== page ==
Reading your posts remind me of a supported tour I rode; despite written descriptions on the web site, in the tour booklet, and in the pre-ride brief to the effect of "You will be riding public roads with other traffic," there were more than a few people shocked -- shocked! I say -- to find out we were riding on paved public roads, and that the roads hadn't been closed for the day for a bike ride.


Perhaps you can explain what you want in a touring route? Are you expecting to find an off-road route without any motorized traffic? I understand you can put together a few week long rides like that, but not across the U.S.A. Are you willing to ride 4,000 miles on dirt roads to do it (not that I'm aware of any such routes in existence)? Do you want to ride only roads with 30 mph speed limits? Heck, even the dirt back roads of Kansas have trucks pushing 55.


I'll usually let posts like yours slide without responding to them. But I'm saddened by the effort some people seem to be making to dismantle the few existing east-west routes across the U.S. because they don't fit some arbitrary definition of ideal. Yes, I say dismantle, like the push to "replace" the Affordable Care Act by repealing it without a replacement in place. There are no complete off-road routes across the country. Even the north-south Continental Divide Route spends some miles on paved public roads. I'm not thrilled with the focus Adventure Cycling has put into re-routing in response to whiners, I disagree with some of their short-sighted political stands, and I sometimes think they could do better routing. But their routes deserve better than your disapprobation.

I rarely respond to people who bring their political positions into discussions.


I meant a single lane in each direction, this is the definition as I understand it or at least Wiki agrees. The route is entirely single lane until you pass the Sinclair oil refinery in Wyoming whereafter eastbound you ride on I-80 shoulder for around an hour before going South thru Colorado over the mostly hellacious road I have ever ridden. I do not recall any 4 lane highways in Colorado.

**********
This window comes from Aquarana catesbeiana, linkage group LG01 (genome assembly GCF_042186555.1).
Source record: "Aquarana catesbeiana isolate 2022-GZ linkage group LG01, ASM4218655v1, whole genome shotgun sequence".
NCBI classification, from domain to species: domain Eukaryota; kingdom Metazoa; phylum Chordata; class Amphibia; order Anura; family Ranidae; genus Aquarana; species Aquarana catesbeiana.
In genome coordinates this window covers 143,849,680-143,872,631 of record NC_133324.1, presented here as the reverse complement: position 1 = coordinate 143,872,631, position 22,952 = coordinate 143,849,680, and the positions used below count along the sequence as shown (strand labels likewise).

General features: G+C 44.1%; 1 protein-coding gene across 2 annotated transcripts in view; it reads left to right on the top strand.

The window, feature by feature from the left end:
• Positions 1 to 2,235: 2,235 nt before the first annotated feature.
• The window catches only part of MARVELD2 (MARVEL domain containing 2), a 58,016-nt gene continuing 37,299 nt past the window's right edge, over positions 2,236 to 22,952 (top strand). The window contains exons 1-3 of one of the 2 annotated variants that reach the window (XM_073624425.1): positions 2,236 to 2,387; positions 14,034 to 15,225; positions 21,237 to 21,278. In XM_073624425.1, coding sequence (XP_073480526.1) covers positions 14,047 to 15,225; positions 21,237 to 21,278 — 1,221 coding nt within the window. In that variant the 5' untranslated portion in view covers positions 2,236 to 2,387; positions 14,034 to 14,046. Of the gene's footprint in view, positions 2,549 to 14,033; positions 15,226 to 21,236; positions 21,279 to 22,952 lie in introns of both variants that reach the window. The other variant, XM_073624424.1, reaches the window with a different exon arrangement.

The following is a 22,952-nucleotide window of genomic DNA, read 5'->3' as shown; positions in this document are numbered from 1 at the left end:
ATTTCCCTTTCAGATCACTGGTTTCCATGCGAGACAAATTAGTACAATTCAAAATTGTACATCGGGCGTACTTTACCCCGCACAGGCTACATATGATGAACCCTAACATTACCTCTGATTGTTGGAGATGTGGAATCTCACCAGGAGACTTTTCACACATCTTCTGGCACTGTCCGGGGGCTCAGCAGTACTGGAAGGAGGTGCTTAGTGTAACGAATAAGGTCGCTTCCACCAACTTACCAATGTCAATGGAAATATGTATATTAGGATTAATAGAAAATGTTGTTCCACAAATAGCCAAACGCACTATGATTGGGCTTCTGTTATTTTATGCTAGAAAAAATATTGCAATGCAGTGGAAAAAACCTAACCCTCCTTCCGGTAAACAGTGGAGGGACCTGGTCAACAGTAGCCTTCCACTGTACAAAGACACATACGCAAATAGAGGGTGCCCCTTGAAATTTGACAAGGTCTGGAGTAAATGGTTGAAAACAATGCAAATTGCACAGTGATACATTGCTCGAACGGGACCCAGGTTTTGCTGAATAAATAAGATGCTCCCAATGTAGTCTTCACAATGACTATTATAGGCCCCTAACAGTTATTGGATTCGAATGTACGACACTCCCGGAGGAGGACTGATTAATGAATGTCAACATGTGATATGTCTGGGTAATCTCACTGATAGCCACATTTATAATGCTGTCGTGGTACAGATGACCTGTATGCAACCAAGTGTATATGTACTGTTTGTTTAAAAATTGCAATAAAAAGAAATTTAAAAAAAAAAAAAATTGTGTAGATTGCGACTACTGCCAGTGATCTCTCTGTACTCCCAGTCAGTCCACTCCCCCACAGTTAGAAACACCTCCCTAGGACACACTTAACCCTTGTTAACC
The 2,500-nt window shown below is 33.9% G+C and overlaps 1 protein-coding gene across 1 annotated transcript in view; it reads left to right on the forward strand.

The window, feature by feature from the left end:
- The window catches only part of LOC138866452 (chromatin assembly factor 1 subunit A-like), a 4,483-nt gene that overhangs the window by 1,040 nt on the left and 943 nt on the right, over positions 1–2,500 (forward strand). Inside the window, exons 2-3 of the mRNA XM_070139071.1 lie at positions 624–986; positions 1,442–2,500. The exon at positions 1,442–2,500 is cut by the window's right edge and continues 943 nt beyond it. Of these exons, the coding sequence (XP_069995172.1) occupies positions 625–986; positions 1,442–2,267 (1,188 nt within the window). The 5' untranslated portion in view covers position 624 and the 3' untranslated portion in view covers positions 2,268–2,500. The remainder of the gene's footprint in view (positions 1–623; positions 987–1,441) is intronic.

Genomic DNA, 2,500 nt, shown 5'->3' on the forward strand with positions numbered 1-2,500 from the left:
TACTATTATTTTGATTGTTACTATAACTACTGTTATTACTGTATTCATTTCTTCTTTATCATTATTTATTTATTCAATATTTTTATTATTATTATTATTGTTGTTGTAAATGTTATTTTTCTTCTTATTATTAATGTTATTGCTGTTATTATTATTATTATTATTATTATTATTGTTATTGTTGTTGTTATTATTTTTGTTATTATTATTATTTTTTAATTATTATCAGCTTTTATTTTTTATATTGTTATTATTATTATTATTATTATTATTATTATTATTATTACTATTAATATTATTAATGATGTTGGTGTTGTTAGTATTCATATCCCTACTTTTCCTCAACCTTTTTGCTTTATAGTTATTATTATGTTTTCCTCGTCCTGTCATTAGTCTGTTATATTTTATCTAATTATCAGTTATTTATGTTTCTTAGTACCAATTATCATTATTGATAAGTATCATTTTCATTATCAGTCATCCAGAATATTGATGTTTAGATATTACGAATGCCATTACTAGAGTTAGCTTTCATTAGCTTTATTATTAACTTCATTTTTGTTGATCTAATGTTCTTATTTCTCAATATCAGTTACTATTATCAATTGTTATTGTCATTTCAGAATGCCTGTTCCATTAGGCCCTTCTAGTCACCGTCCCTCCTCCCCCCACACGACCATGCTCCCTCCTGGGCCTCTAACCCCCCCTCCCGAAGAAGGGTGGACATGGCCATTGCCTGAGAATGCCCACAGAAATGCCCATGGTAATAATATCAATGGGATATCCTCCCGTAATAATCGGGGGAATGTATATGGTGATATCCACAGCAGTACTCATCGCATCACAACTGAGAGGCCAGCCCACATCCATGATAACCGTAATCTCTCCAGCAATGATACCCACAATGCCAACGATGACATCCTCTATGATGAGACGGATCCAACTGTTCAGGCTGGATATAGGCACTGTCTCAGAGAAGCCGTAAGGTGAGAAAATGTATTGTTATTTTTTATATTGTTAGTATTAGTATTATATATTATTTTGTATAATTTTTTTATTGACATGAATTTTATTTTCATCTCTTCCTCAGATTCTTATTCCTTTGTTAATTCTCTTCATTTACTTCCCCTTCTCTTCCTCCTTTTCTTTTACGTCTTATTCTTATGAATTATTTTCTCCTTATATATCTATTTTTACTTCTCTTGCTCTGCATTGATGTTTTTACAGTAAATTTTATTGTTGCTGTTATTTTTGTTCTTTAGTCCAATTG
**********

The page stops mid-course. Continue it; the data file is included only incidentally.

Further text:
Your experience is not recent.


Many of the small shoulders are mostly or completely made unrideable due to a certain administration's decision to plaster rumble strips over them. I am sure you did not have the same experience in 2008 as I had in 2016.


The route is not owned by ACA. The cuesheet from Astoria to Pueblo is like one sheet. It isn't a complicated route until you get to Kentucky, then it is signposted "76"


The picture that I linked is probably Route 287 in Wyoming, it is about 200 miles of that.


Lots of riders have been killed or hit on these 60-80 mph roads when forced to ride off the shoulder. I was hit.


I would expect to ACA to reroute when a one lane road (two lanes in your definition) road is 60-80 mph and the shoulder has been obliterated with a 2-3 foot rumble strip. There are areas where there is no alternative. Kansas isn't one of them, they could re-route. 287 from Dubois to the Sinclair refinery is one of them but that stretch really is pretty decent.


https://en.wikipedia.org/wiki/Single...s%20can%20pass).